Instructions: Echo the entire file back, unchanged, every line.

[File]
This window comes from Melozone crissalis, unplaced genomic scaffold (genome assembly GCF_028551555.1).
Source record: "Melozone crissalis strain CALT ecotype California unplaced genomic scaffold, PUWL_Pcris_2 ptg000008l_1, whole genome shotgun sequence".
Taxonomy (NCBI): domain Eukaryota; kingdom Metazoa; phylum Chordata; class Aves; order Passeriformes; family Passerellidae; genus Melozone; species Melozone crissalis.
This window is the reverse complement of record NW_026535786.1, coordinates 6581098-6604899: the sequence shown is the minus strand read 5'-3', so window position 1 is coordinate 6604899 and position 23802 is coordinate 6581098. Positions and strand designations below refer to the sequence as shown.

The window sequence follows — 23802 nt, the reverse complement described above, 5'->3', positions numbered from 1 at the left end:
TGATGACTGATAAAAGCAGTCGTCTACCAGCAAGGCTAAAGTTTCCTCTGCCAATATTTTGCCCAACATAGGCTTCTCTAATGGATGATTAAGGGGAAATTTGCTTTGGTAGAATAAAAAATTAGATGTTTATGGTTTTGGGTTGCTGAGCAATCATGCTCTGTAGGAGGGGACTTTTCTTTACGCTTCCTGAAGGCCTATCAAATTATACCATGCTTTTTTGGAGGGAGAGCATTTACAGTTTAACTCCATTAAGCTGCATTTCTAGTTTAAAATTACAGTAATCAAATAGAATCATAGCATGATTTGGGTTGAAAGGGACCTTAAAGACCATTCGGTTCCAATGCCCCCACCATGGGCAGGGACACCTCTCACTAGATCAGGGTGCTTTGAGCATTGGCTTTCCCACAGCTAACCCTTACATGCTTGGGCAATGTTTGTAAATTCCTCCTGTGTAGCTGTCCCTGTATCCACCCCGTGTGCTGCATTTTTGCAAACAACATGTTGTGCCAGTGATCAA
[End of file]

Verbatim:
This window comes from Melozone crissalis, unplaced genomic scaffold (genome assembly GCF_028551555.1).
Source record: "Melozone crissalis strain CALT ecotype California unplaced genomic scaffold, PUWL_Pcris_2 ptg000008l_1, whole genome shotgun sequence".
Taxonomy (NCBI): domain Eukaryota; kingdom Metazoa; phylum Chordata; class Aves; order Passeriformes; family Passerellidae; genus Melozone; species Melozone crissalis.
This window is the reverse complement of record NW_026535786.1, coordinates 6581098-6604899: the sequence shown is the minus strand read 5'-3', so window position 1 is coordinate 6604899 and position 23802 is coordinate 6581098. Positions and strand designations below refer to the sequence as shown.

The window sequence follows — 23802 nt, the reverse complement described above, 5'->3', positions numbered from 1 at the left end:
TGATGACTGATAAAAGCAGTCGTCTACCAGCAAGGCTAAAGTTTCCTCTGCCAATATTTTGCCCAACATAGGCTTCTCTAATGGATGATTAAGGGGAAATTTGCTTTGGTAGAATAAAAAATTAGATGTTTATGGTTTTGGGTTGCTGAGCAATCATGCTCTGTAGGAGGGGACTTTTCTTTACGCTTCCTGAAGGCCTATCAAATTATACCATGCTTTTTTGGAGGGAGAGCATTTACAGTTTAACTCCATTAAGCTGCATTTCTAGTTTAAAATTACAGTAATCAAATAGAATCATAGCATGATTTGGGTTGAAAGGGACCTTAAAGACCATTCGGTTCCAATGCCCCCACCATGGGCAGGGACACCTCTCACTAGATCAGGGTGCTTTGAGCATTGGCTTTCCCACAGCTAACCCTTACATGCTTGGGCAATGTTTGTAAATTCCTCCTGTGTAGCTGTCCCTGTATCCACCCCGTGTGCTGCATTTTTGCAAACAACATGTTGTGCCAGTGATCAA